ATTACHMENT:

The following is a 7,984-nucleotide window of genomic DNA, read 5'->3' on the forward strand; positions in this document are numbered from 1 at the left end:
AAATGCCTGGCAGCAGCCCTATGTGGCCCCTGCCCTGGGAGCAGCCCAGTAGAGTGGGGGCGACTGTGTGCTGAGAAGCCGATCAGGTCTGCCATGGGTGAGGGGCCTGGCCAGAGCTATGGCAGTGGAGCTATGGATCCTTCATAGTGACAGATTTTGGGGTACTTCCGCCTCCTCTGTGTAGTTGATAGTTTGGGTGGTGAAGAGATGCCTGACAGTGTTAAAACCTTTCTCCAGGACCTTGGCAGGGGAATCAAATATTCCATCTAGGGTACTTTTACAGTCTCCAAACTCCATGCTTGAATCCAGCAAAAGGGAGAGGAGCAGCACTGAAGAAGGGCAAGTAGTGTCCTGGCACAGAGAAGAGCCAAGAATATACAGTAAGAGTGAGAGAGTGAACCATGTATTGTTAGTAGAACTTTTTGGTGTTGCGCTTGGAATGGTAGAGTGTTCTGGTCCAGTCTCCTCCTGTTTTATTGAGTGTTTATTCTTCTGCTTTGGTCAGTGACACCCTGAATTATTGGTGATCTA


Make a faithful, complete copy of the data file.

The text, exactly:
The following is a 7,984-nucleotide window of genomic DNA, read 5'->3' on the forward strand; positions in this document are numbered from 1 at the left end:
AAATGCCTGGCAGCAGCCCTATGTGGCCCCTGCCCTGGGAGCAGCCCAGTAGAGTGGGGGCGACTGTGTGCTGAGAAGCCGATCAGGTCTGCCATGGGTGAGGGGCCTGGCCAGAGCTATGGCAGTGGAGCTATGGATCCTTCATAGTGACAGATTTTGGGGTACTTCCGCCTCCTCTGTGTAGTTGATAGTTTGGGTGGTGAAGAGATGCCTGACAGTGTTAAAACCTTTCTCCAGGACCTTGGCAGGGGAATCAAATATTCCATCTAGGGTACTTTTACAGTCTCCAAACTCCATGCTTGAATCCAGCAAAAGGGAGAGGAGCAGCACTGAAGAAGGGCAAGTAGTGTCCTGGCACAGAGAAGAGCCAAGAATATACAGTAAGAGTGAGAGAGTGAACCATGTATTGTTAGTAGAACTTTTTGGTGTTGCGCTTGGAATGGTAGAGTGTTCTGGTCCAGTCTCCTCCTGTTTTATTGAGTGTTTATTCTTCTGCTTTGGTCAGTGACACCCTGAATTATTGGTGATCTA